Butterfly Pea Jelly

Blue Pea Flower Jelly

Impress your guests with this pretty and delicious blue jelly — a stress-free, make-ahead dessert. It's fresh and delicate, bursting with sweet, floral notes from exotic butterfly pea flowers.

Butterfly Pea Jelly Recipe


Nutrition per serving
Net Carbs0 g0%
of which Sugars0 g0%
Fibers0.8 g3%
Fats0 g0%
of which Saturates0 g0%
of which Omega 30 g0%
Proteins0 g0%
Calcium0 mg0%
Vitamin A0 mcg0%
Vitamin C0 mg0%
Iron0 mg0%
Potassium0 mg0%
Sodium4 mg0.2%
Cholesterol0 mg0%
Kcal0 0%
Macro split
  • net carbs 0%
  • sugars 0%
  • fats 0%
  • saturates 0%
  • proteins 0%
  • fibers 100%
*RDA based on a 2000 kcal diet;
**Nutritional data sources: USDA, food labels.
0 per serving
1h 10m

Today, we want to show you how to use butterfly pea flowers to make a pretty and delicious blue jelly. It's a quick and easy dessert you can make ahead of time and serve your guests with some fancy toppings. We're sure everyone will love it!

All you need are three simple ingredients: butterfly pea flowers, a sweetener, and a gelling agent, like agar or gelatine powder. That's it!

The recipe is based on the basic jelly (or jello) dessert: sweetened and flavoured water jellified with gelatine.

We used butterfly pea flowers to make blue tea (also called blue pea tea) and sweetened it with sugar-free erythritol. Then, we cooked it with agar powder, and finally, we let the blue jelly set in the fridge in moulds.

Let's quickly take a look at these three ingredients.

Erythritol is a natural sweetener that tastes like sugar but has no calories — great for sugar-free desserts. But, if you prefer, you can swap erythritol with sugar in 1:1 ratio.

Agar powder is a vegan alternative to gelatine that gets activated when you cook it and sets in the fridge when it cools down. If you want to use agar flakes or vegan gelatine, check our tips in the recipe below.

Butterfly pea flowers are beautiful blue flowers found in Southeast Asia.

It's a Thai tradition to use butterfly pea flowers to make blue tea. But these wonderful flowers are widely used in many other recipes across Southeast Asia like drinks, sweets, desserts, and more.

When you steep butterfly pea flowers in hot water or milk, they release their deep blue pigments, giving a wonderful blue hue to your dishes. They taste earthy, grassy, and delicately floral — similar to matcha but sweeter.

You can find dried butterfly pea flowers at your local Asian food store or online. You can also buy blue pea flower powder, sometimes called "blue matcha". But no matter what you can find, we'll show you to prepare the blue jelly with dried or powdered flowers!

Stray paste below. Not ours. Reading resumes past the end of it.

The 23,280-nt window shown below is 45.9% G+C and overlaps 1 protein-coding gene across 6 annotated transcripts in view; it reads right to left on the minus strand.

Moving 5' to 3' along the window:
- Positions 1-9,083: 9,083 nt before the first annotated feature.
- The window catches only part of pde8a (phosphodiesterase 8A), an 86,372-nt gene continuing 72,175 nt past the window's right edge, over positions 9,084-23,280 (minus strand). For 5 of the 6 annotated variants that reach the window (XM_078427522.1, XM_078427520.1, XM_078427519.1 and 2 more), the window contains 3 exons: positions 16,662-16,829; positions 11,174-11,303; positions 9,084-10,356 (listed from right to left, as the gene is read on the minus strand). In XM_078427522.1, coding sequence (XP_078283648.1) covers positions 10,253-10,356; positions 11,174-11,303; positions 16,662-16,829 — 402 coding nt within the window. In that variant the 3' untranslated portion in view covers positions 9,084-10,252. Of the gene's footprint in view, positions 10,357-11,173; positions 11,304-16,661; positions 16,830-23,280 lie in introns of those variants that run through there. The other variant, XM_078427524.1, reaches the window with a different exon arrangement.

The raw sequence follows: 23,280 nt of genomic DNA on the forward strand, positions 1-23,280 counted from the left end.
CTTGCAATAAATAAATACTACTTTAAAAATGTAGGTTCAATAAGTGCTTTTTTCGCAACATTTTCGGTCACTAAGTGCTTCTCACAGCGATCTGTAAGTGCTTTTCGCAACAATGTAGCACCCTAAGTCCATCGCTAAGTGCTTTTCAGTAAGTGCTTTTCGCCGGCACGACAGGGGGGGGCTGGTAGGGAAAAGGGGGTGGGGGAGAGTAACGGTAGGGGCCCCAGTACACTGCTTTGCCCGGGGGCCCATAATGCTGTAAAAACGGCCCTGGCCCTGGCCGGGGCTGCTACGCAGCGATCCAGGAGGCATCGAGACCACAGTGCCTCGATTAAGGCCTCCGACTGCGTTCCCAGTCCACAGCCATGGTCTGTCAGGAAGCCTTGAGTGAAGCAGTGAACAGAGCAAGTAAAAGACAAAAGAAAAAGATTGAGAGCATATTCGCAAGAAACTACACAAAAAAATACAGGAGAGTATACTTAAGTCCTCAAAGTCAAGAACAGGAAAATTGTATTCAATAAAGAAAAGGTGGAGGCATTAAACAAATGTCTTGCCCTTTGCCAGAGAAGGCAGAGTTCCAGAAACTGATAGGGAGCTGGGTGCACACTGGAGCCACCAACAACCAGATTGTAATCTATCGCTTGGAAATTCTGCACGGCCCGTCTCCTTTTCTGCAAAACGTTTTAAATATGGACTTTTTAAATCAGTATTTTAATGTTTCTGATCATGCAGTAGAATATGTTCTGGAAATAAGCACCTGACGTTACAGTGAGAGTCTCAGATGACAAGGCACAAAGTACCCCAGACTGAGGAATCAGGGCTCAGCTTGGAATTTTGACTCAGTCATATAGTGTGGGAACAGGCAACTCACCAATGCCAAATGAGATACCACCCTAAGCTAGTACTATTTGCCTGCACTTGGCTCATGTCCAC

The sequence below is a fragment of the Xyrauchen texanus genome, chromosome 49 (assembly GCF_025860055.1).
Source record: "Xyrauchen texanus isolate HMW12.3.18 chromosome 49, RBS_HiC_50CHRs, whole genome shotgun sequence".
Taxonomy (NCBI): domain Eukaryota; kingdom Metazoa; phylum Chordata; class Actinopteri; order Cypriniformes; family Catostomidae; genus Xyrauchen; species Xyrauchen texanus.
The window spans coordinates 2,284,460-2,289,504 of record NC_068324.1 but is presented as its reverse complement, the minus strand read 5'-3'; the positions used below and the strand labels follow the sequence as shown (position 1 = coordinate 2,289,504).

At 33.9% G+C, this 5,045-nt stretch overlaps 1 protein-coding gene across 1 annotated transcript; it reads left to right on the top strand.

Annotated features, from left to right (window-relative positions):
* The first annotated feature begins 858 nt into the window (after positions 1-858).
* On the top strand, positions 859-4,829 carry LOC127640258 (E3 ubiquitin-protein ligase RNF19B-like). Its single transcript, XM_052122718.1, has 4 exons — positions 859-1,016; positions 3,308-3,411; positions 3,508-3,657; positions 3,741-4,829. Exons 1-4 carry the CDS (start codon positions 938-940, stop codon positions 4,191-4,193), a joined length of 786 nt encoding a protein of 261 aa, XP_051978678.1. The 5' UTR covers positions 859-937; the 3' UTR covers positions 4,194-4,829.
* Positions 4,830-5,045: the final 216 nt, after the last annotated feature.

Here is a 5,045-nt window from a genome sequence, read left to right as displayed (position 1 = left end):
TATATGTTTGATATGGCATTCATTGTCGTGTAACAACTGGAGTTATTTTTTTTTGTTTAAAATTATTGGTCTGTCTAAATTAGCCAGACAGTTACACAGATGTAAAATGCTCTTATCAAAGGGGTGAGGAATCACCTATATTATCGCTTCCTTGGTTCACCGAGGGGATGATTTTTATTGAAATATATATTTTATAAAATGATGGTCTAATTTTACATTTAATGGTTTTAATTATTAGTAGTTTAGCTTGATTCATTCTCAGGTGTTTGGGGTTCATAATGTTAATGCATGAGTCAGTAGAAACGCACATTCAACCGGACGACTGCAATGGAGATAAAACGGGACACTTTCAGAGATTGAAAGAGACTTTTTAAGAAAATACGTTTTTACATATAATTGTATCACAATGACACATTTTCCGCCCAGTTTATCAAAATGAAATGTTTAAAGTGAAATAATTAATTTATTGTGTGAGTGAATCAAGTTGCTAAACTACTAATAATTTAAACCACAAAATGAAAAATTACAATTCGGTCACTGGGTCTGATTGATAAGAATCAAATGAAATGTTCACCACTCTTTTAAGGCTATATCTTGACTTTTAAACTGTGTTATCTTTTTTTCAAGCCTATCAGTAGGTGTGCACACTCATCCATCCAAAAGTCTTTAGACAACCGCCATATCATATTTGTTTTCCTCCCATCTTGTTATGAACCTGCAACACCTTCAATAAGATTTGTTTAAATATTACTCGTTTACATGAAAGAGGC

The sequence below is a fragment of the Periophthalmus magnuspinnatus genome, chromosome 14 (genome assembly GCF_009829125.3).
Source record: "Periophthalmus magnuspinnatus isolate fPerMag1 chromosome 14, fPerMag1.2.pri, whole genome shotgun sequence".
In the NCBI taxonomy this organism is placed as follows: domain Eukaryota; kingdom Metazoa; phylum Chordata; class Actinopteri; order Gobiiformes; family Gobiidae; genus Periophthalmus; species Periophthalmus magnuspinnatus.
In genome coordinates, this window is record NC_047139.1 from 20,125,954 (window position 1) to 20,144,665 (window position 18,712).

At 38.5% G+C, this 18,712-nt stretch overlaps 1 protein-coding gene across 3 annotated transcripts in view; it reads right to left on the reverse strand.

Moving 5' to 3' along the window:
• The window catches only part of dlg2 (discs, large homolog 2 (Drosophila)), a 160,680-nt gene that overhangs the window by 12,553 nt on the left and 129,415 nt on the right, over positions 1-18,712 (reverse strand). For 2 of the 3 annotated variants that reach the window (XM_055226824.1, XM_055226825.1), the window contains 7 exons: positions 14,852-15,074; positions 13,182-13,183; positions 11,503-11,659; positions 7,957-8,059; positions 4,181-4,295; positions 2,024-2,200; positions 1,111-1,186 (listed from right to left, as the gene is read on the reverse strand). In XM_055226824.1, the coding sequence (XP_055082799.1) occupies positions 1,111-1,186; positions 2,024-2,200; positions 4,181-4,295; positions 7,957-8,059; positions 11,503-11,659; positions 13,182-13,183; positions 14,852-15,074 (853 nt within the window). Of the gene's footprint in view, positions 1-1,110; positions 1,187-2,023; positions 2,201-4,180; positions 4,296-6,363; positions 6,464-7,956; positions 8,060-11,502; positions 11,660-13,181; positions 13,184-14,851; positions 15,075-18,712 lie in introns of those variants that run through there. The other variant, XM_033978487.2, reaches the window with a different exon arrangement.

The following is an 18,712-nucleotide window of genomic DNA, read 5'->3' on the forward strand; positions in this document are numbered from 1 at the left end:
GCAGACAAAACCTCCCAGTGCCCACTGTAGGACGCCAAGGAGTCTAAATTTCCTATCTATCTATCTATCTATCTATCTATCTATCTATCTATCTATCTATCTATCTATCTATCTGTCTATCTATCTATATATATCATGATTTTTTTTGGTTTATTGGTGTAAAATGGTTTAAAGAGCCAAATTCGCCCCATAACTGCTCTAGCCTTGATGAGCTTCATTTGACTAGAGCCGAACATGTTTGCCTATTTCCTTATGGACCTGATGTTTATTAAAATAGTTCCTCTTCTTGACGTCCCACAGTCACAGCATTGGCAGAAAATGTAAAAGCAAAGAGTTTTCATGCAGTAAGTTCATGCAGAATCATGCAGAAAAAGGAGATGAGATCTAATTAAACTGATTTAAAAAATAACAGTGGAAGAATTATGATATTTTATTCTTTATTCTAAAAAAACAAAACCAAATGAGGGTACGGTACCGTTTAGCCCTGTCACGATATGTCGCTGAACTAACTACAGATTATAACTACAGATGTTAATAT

Once ready, flip the blue pea jelly on serving plates and garnish it as you like it the most or follow our toppings ideas below. It's a light and fresh dessert that tastes sweet and floral and looks so pretty!

And if you're wondering what else you could make with butterfly pea flowers, check out this spongy blue cake, blue pea cheesecake, and butterfly pea bubble tea. You'll love them!


Measuring System
Water680 mL
Agar Agar Powder5 g
Butterfly Pea Flowers (or powder, see recipe)2 tbsp
Sugar-Free Erythritol (or regular sugar)120 g

Step 1

Add the given water to a pot.

Tip in the agar-agar powder a bit at a time to avoid lumps, and stir well with a spoon until it's completely dissolved.

Make sure you weigh the agar powder accurately, as even a small amount can affect the final result.

You can swap agar powder with the same amount of gelatine powder (vegan if needed). If you want to use agar flakes instead, you need to double the amount — but always check the package instructions.

Next, stir in the sugar-free sweetener erythritol (or regular sugar if you don't need the jelly to be sugar-free), followed by dried butterfly pea flowers.

You can substitute the flowers with blue pea powder (also called "blue matcha"), using half a teaspoon for every 2 tablespoons of flowers.

Now, bring all to a gentle boil and simmer over low heat while stirring for 3 minutes to activate the agar-agar.

butterfly pea flowers cooking with agar for jelly

Step 2

Remove the flowers, and skim off any foam or flower bits if needed.

You should now have a deep blue butterfly pea jelly mix.

Divide it among serving pudding tins or silicone moulds, filling them to the top.

If you don't have pudding moulds, you can use muffin tins or opt for a cake tin and then slice the blue jelly into squares or rectangles.

Allow the blue pea jellies to cool down at room temperature for 10 minutes, and then let them harden in the fridge for at least one hour.

The jellies are ready when the surface feels set and slightly bouncy when poked.

blue pea jelly in moulds

Step 3

Once ready, gently loosen the jellies up from their moulds.

If you are not using silicone moulds, run a silicone spatula along the edges of the jelly tin and push it all the way down to the bottom to create an air pocket.

Then, carefully flip the jelly onto a dessert plate and serve.

Your beautiful butterfly pea jelly is ready!

You can garnish it with fresh or dried flowers, coconut flakes, chopped fruit, or crumbled cookies.

And why not serve it alongside a scoop of ice cream? Try it with our sugar-free mango sorbet or fragrant lavender ice cream.

blue pea flower jelly on a plate


If you prepared the blue jelly in a large jelly mould or cake tin, you can flip it onto a plate and slice it into cubes. Then, make a Thai-style jelly dessert by serving the jelly pieces in cups or glasses and drizzling them with fresh coconut milk. So good!